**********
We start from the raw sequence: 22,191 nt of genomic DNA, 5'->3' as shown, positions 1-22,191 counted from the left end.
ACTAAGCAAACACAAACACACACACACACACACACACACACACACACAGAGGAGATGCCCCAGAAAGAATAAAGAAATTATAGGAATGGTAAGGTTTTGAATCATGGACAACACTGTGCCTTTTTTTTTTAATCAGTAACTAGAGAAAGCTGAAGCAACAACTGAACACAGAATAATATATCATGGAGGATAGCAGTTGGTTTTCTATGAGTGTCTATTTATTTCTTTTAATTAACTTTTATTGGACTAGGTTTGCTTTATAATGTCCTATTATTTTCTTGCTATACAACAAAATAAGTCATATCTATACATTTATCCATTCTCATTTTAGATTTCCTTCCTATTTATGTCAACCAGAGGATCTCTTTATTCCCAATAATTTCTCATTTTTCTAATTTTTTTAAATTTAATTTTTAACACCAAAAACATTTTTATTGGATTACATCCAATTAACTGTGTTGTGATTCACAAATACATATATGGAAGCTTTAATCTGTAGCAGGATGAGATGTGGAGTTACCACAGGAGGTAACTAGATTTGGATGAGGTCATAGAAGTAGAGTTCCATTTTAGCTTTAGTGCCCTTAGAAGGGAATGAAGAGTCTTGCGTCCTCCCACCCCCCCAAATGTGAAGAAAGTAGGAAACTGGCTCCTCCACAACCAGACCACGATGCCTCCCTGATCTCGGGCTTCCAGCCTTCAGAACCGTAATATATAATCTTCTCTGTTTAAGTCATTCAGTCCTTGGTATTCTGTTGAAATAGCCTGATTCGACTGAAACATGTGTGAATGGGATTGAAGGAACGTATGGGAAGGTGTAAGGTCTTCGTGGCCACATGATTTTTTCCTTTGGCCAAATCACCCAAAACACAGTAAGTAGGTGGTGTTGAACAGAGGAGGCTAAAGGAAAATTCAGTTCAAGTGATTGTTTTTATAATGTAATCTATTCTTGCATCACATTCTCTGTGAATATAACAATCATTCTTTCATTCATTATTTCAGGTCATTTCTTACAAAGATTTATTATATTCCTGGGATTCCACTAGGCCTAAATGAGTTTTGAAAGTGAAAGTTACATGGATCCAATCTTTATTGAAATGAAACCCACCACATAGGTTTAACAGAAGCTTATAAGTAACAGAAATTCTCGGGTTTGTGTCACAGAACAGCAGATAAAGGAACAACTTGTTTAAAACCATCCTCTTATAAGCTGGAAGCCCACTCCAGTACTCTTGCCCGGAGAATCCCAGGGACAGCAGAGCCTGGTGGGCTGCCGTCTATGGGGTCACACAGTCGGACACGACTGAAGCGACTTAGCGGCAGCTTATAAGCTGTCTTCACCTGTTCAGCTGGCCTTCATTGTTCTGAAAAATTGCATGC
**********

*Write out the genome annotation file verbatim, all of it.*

We start from the raw sequence: 22,191 nt of genomic DNA, 5'->3' as shown, positions 1-22,191 counted from the left end.
ACTAAGCAAACACAAACACACACACACACACACACACACACACACACAGAGGAGATGCCCCAGAAAGAATAAAGAAATTATAGGAATGGTAAGGTTTTGAATCATGGACAACACTGTGCCTTTTTTTTTTAATCAGTAACTAGAGAAAGCTGAAGCAACAACTGAACACAGAATAATATATCATGGAGGATAGCAGTTGGTTTTCTATGAGTGTCTATTTATTTCTTTTAATTAACTTTTATTGGACTAGGTTTGCTTTATAATGTCCTATTATTTTCTTGCTATACAACAAAATAAGTCATATCTATACATTTATCCATTCTCATTTTAGATTTCCTTCCTATTTATGTCAACCAGAGGATCTCTTTATTCCCAATAATTTCTCATTTTTCTAATTTTTTTAAATTTAATTTTTAACACCAAAAACATTTTTATTGGATTACATCCAATTAACTGTGTTGTGATTCACAAATACATATATGGAAGCTTTAATCTGTAGCAGGATGAGATGTGGAGTTACCACAGGAGGTAACTAGATTTGGATGAGGTCATAGAAGTAGAGTTCCATTTTAGCTTTAGTGCCCTTAGAAGGGAATGAAGAGTCTTGCGTCCTCCCACCCCCCCAAATGTGAAGAAAGTAGGAAACTGGCTCCTCCACAACCAGACCACGATGCCTCCCTGATCTCGGGCTTCCAGCCTTCAGAACCGTAATATATAATCTTCTCTGTTTAAGTCATTCAGTCCTTGGTATTCTGTTGAAATAGCCTGATTCGACTGAAACATGTGTGAATGGGATTGAAGGAACGTATGGGAAGGTGTAAGGTCTTCGTGGCCACATGATTTTTTCCTTTGGCCAAATCACCCAAAACACAGTAAGTAGGTGGTGTTGAACAGAGGAGGCTAAAGGAAAATTCAGTTCAAGTGATTGTTTTTATAATGTAATCTATTCTTGCATCACATTCTCTGTGAATATAACAATCATTCTTTCATTCATTATTTCAGGTCATTTCTTACAAAGATTTATTATATTCCTGGGATTCCACTAGGCCTAAATGAGTTTTGAAAGTGAAAGTTACATGGATCCAATCTTTATTGAAATGAAACCCACCACATAGGTTTAACAGAAGCTTATAAGTAACAGAAATTCTCGGGTTTGTGTCACAGAACAGCAGATAAAGGAACAACTTGTTTAAAACCATCCTCTTATAAGCTGGAAGCCCACTCCAGTACTCTTGCCCGGAGAATCCCAGGGACAGCAGAGCCTGGTGGGCTGCCGTCTATGGGGTCACACAGTCGGACACGACTGAAGCGACTTAGCGGCAGCTTATAAGCTGTCTTCACCTGTTCAGCTGGCCTTCATTGTTCTGAAAAATTGCATGC